Welcome back to my annual off-season series that has a quick-and-dirty review of all 30 minor league systems around baseball. This feature began way back in 2008.
If you were perusing this series back in 2015:
The Riser: Willson Contreras, C: Our very own Carson Cistulli was all over Contreras like a fat kid on a Smartie this past season. The catcher came out of nowhere to become one of the Cubs’ more intriguing prospects. He significantly improved his plate discipline while moving up from A-ball to Double-A for the first time in his career. Contreras, 23, averaged a strikeout rate of about 20% between 2012-14 but saw it drop to just 12% in 2015. Not only that, he showed more pop and took more walks. With Kyle Schwarber likely relocated to the outfield from catcher for good, Contreras is the catcher-of-the-future in Chicago.
Now on to the new stuff:
First Taste of The Show: Duane Underwood Jr., RHP: Underwood Jr. is a bit of an enigma. He was a highly coveted pitcher coming out of high school but he’s battled injury, seen his stuff take a step back and questions have been raised around his effort/maturity. Still, he made it to The Show in 2018, albeit for one game. He’s athletic but he has a stiff delivery and could stand to use his legs more but that might also lessen his command/control. As with most pitchers, he’s at his best when he’s down in the zone and avoids the middle of the plate. His stuff is good but it’s not overpowering. Underwood Jr. might be better suited to relieving where he can focus on his fastball and breaking ball while perhaps adding back some velo on his heater.
The Draft Pick: Nico Hoerner, SS: There are a few teams that are very good at identifying college talent. The Cardinals might be the best, but the Cubs have had quite a bit of success, as well, so I trust their instincts on Hoerner — even if I seem him as a future solid but unspectacular regular (and thought he was more of a second round talent in the 2018 draft). With that said, the Eric and Kiley recently made note of a change in the middle infielder’s swing that has made a big difference since turning pro. In the video I’ve seen of him in pro ball, he really struggled with changing speeds and seemed geared predominantly for straight-plane heat. Hoerner is also not a sure thing to stick at shortstop and might be a second baseman long-term.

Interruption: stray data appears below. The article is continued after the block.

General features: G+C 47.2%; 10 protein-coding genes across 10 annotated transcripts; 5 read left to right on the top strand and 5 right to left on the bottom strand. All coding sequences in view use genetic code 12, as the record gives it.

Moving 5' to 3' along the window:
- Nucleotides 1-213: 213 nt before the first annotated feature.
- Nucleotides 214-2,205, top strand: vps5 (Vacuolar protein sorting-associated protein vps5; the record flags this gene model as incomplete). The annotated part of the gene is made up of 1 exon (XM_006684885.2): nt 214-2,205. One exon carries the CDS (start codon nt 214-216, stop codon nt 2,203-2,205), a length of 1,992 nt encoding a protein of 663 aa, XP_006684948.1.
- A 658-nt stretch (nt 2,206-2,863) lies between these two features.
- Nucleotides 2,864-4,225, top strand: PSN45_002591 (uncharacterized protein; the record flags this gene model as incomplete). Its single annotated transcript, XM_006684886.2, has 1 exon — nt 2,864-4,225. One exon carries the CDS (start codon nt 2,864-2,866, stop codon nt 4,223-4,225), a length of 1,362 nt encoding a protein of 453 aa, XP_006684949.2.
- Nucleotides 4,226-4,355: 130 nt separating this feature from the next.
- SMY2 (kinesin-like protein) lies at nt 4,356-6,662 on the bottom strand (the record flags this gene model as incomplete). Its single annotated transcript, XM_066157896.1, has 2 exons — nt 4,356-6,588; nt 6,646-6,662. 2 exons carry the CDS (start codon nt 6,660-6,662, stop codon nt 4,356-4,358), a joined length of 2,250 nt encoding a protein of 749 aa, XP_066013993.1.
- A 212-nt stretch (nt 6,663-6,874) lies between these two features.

The Riser: Miguel Amaya, C: Back in April, I wrote a piece about how good Amaya was looking and that he could really zoom up the prospect rankings in 2018. Well, he now tops the Cubs system in terms of prospect value and had more staying power over the last year than I expected. With that said, he did fade in the second half of the year (.865 first half OPS vs .634 second half OPS) but that’s not uncommon first players in their first year of full-season ball. And it’s often more pronounced for catchers. Amaya may very well earn a shot in The Show on his defensive skills alone and the development of his bat could make him an everyday guy.
The Fallen: Jose Albertos, RHP: This young right-hander entered 2018 as one of the most exciting arms in the Cubs system; I had him ranked third overall. But then he stopped throwing strikes. After walking just 17 batters in 43 innings in 2017, he issued 65 free passes in 33.1 innings in 2018. The good news is that all his raw ingredients remain and he’s still just 20 so there are reasons to be optimistic. He’ll need to show a lot of mental fortitude and it could be slow going in 2019.
The 2019 Contributor: Thomas Hatch, RHP: There are a few pitchers that could help the Cubs in 2019 but Hatch has the best combination of near-MLB-ready stuff and future upside. He’s athletic and fields his position well. My two biggest concerns are the arm action (effort) and the fact he doesn’t always finish his pitches and leaves his shoulder open, which hurts his command. He has the stuff — the potential for three average-or-better offerings — to be a No. 4 starter in the Majors with some maturation. I really like the way the changeup works off his fastball. Oscar de la Cruz has a chance to help in 2019, too, but needs to rebound from a performance enhancing suspension and is probably best suited for bullpen work.
The 2019 Sleeper: Jhonny Pereda, C: I think he’s going to continue to hit. He has a quiet set-up at the plate, a controlled swing and a great base for balance. I’m not sure he’s going to grow into much more power unless he chances his stance and/or swing. But his current approach allows him to make a lot of contact and he has a good eye so he doesn’t strike out much and he gets on base at a good clip via the free pass. Defensively, he has a good reputation and does an excellent job throwing out base runners. I see a big league back-up here with the potential to be a second-division starter if the bat continues to develop.
The 2019 Lottery Ticket: Cole Roederer, OF: So I’ve thrown a little cold water on the Cubs’ first pick of the draft (see above) but I really liked their third selection (77th overall). The Cubs actually went with two toolsy high school outfielders after selecting Nico Hoerner in the first round but Roederer is a lot more polished than Brennen Davis, and arguably has more upside (Davis looks like the greek god of everything on the baseball diamond until he swings a bat). He does something a little funky with his hands during his load — he pulls them back and drops them ever so slightly. Limiting that movement (he did this in high school and pro ball) might help create more consistent contact (He struck out 23% of the time during his debut). Roederer has a chance to grade out as average across the board with his offensive tools. If he continues to polish his raw power, he could be a 15-20 homer guy despite not having the largest/strongest frame.
Marc Hulet has been writing at FanGraphs since 2008. His work focuses on prospects and fantasy. Follow him on Twitter @marchulet.